Methodological issues relating to surfactant protein A measurement in bronchoalveolar lavage fluid from preterm infants with respiratory distress syndrome

Beresford, M. and Shaw, N. (2000) Methodological issues relating to surfactant protein A measurement in bronchoalveolar lavage fluid from preterm infants with respiratory distress syndrome. Neonatal Society Summer Meeting, London.

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Abstract

Background: Surfactant protein A (SP-A) has important in vitro functions in surfactant metabolism [1 and 2]. To assess its role in neonatal respiratory distress syndrome (RDS), accurate quantification of its concentration in bronchoalveolar lavage (BAL) fluid is important. Aims: To assess the repeatability and intra-/inter-assay variation of an SP-A ELISA. Methods: Infants, 25–30 weeks gestation, ventilated for RDS and having received exogenous surfactant were candidates for inclusion. Specimens, obtained using non-bronchoscopic BAL, were spun and frozen at −70°C until analysis. A double-antibody (monoclonal anti-human SP-A, rabbit polyclonal anti-human SP-A antibodies) sandwich ELISA technique with goat anti-rabbit peroxidase enzyme was used by a single, experienced investigator running duplicate wells. Results: Fifty-one samples were analysed from 22 infants. Median (interquartile range) gestation: 26 weeks (26–28); birth-weight: 786 grams (704–1070); 11 received natural, 11 artificial surfactant. Median age at BAL collection 4 (2–9) days. Serial dilutions of human SP-A produced standard curves with a mean correlation coefficient of 0.979 (5 ELISA plates) with the coefficient of repeatability for optical densities of 5.4% (n=35). For the same dilution, inter-/intra-assay variation between samples and plates showed no significant difference. SP-A concentration of samples measured in duplicate had a coefficient of repeatability at 1 in 50 dilution of 11% and at 1 in 200 dilution of 10%. However, inter-dilutional limits of agreement for SP-A concentration of a given sample, at 1:50 and 1:200 dilutions respectively, were poor with a mean difference of −68% (95% confidence interval: ±86%). This effect was independent of gestational age, birth-weight and surfactant type, was not effected by block time, antibody concentration, or the addition of human albumin or human IgG to buffer solutions but correlated with postnatal age (r=−0.52, p=0.01) Conclusions: This SP-A ELISA, specific for monomeric SP-A, shows good well-to-well reproducibility and no significant inter-/intra-assay variation in SP-A concentration for a given dilution. However, although no systematic difference is present, SP-A concentrations measured by this ELISA may differ with the dilutional concentration employed. Speculation: Preterm BAL fluid may contain factors interfering with this ELISA. Variability in the molecular form of SP-A in preterm BAL may explain these findings.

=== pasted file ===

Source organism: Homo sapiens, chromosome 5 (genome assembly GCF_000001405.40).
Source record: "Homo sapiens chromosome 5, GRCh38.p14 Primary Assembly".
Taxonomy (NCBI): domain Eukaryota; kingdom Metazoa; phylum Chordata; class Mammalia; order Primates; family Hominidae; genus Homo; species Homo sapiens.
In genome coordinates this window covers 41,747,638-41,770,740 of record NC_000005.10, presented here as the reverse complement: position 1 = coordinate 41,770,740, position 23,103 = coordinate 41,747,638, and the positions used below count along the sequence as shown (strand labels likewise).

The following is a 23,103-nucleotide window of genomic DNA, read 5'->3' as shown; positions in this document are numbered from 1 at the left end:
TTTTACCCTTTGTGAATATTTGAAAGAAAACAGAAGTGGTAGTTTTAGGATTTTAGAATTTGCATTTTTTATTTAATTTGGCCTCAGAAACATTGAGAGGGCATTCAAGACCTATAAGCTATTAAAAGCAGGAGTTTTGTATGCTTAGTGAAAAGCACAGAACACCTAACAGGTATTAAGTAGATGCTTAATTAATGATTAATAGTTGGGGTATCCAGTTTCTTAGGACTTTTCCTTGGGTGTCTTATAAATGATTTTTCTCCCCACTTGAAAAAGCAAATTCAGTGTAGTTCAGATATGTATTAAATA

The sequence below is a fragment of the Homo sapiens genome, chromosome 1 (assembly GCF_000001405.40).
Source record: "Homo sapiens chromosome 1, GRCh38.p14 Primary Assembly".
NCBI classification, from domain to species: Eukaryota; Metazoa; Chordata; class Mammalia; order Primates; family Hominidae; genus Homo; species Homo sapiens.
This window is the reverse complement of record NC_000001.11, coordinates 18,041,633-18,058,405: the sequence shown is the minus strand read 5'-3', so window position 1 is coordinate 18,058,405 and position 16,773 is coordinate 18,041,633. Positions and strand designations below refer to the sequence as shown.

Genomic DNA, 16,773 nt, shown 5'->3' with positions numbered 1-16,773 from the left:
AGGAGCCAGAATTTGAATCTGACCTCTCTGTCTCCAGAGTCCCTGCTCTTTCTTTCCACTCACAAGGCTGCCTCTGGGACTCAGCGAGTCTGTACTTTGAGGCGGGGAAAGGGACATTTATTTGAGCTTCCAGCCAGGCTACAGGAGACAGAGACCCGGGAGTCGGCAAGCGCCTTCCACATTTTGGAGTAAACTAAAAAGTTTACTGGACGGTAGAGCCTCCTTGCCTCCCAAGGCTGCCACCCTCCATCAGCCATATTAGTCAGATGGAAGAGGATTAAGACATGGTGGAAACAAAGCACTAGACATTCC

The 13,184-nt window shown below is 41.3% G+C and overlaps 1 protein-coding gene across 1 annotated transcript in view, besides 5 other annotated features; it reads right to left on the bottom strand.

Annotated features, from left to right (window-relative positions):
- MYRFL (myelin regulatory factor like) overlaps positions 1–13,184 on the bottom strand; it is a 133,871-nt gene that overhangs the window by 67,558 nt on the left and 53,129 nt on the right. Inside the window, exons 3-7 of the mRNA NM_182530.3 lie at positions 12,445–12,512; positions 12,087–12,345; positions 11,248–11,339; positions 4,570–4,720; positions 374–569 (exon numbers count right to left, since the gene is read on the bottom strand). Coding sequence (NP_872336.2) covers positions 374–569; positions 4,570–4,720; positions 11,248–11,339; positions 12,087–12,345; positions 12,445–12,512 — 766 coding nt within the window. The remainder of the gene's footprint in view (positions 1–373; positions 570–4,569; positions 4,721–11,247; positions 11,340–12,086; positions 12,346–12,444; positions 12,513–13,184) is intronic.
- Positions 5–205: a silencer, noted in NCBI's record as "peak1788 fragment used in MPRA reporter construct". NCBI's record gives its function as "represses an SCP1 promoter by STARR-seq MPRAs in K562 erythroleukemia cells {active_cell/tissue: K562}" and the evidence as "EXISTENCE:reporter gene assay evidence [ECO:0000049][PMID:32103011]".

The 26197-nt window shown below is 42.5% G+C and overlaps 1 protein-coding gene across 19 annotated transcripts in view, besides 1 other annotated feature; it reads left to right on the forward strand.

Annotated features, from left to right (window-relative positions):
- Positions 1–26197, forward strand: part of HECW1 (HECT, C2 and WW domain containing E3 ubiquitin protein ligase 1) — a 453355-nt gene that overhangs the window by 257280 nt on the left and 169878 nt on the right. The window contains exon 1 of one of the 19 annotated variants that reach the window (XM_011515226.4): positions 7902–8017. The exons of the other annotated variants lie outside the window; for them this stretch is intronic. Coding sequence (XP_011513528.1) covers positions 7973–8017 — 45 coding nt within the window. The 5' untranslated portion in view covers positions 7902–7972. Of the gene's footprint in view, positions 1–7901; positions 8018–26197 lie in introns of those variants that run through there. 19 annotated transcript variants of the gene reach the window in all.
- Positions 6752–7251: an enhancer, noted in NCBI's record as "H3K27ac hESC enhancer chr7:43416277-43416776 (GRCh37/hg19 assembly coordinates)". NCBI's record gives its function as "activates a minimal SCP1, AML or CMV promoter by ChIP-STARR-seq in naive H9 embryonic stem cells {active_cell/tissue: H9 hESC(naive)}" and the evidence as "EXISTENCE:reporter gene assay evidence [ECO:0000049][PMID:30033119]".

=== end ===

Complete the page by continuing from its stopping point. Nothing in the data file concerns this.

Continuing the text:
Item Type: Conference or Workshop Item (Paper)
Subjects: R Medicine > R Medicine (General)
R Medicine > RJ Pediatrics
Divisions: Nursing and Midwifery
Date Deposited: 29 Mar 2011 13:48
URI: http://repository.edgehill.ac.uk/id/eprint/2879

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